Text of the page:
In the Q4 results and forward guidance released by Earthlink this morning, you can just tell that the transformation CEO Rolla Huff is trying to pull off has a lot of miles yet to go. They are looking to newer IT and managed services capabilities for growth, but the results of that effort are still dwarfed by the declining fiber, CLEC, and access businesses they are using to get there.
Revenue of $331.6M was $3M or so ahead of expectations, but included an $8M settlement benefit to get there. Likewise, EBITDA of $66.5M was up sequentially and ahead of guidance, but would have been on the low side without the one time benefit – the same goes for the earnings per share of $0.00. Guidance for 2013 revenues of $1.250-1.265B and EBITDA of $210-2525M were a bit lighter than expected as well. But they *did* provide revenue guidance, which they haven’t done in the past and which suggests growing confidence in their visibility on the overall revenue streams.
But none of this matters as much as whether the reality of traction in the managed services growth engine they have been spending so much time on will match their hopes. The wholesale and wholesale and enterprise growth products now make up 22% of total revenue, which is starting to be relevant but still small relative to the other 78% of course. It will take a long time to flip that ratio organically.
And lower-end CLEC sales were soft in the second half of 2012, impacted by cable penetration into the SMB market and economic softness, and that’s going to dominate the overall numbers this year. As the layoffs news from the end of 2012 shows, Earthlink has been compensating via cost cutting. Managing a declining business is something Earthlink knows how to do, although that doesn’t make it any less painful for those who get the short end of the stick.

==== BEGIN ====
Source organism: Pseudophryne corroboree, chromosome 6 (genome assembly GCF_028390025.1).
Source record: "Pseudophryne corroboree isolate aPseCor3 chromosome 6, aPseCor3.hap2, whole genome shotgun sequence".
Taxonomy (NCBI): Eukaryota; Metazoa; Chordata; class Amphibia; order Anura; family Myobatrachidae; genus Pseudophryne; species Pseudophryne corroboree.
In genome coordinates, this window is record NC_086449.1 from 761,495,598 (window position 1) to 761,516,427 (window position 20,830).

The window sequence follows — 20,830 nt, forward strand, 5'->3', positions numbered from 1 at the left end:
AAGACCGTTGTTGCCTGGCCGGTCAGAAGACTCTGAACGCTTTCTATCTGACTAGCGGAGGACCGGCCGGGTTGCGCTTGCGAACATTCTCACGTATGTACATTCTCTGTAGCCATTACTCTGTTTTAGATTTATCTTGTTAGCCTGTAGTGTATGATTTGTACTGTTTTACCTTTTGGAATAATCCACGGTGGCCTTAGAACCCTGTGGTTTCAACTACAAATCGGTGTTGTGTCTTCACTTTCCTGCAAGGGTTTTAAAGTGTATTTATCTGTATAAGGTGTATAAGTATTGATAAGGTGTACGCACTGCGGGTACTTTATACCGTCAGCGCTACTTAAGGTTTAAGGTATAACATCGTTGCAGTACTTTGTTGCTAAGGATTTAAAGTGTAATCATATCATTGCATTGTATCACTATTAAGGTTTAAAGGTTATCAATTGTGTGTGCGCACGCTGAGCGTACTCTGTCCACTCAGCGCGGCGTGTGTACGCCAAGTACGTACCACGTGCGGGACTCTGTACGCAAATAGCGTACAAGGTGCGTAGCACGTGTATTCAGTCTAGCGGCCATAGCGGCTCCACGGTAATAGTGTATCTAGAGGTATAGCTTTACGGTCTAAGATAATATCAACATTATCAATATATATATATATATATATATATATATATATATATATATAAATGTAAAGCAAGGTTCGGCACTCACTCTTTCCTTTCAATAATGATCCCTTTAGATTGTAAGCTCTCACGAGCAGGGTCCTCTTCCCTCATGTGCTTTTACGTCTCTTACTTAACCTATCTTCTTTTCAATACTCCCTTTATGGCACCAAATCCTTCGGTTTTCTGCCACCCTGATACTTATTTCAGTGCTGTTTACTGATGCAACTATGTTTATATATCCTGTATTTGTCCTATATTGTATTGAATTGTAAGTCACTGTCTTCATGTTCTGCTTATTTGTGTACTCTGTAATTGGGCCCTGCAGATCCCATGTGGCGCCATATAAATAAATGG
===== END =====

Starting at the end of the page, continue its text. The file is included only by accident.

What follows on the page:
During the call, they said 220 employees from the CLEC side of things focused on smaller markets were (or will be) affected, which will come as no surprise to Ramblings’ readers. They’re also phasing out new sales in the systems equipment business (aka PBX), which probably won’t be the only product line that falls by the wayside as the process continues. In addition, they’re putting both Sales and Marketing under Mike Toplisek, who came over from XO last May and is obviously expanding his influence.
On the cloud/datacenter expansion they talked about last quarter, Earthlink emphasized that it’s not out there building space and power, it’s assembling cloud platforms while leasing the infrastructure from two large providers. That seemed obvious to me at the time, as the phrase ‘data center’ is one of the most fungible in the sector – but there does seem to have been some confusion on the subject. The new fiber and cloud capacity is still coming online, and has only really affected the capex line thus far.
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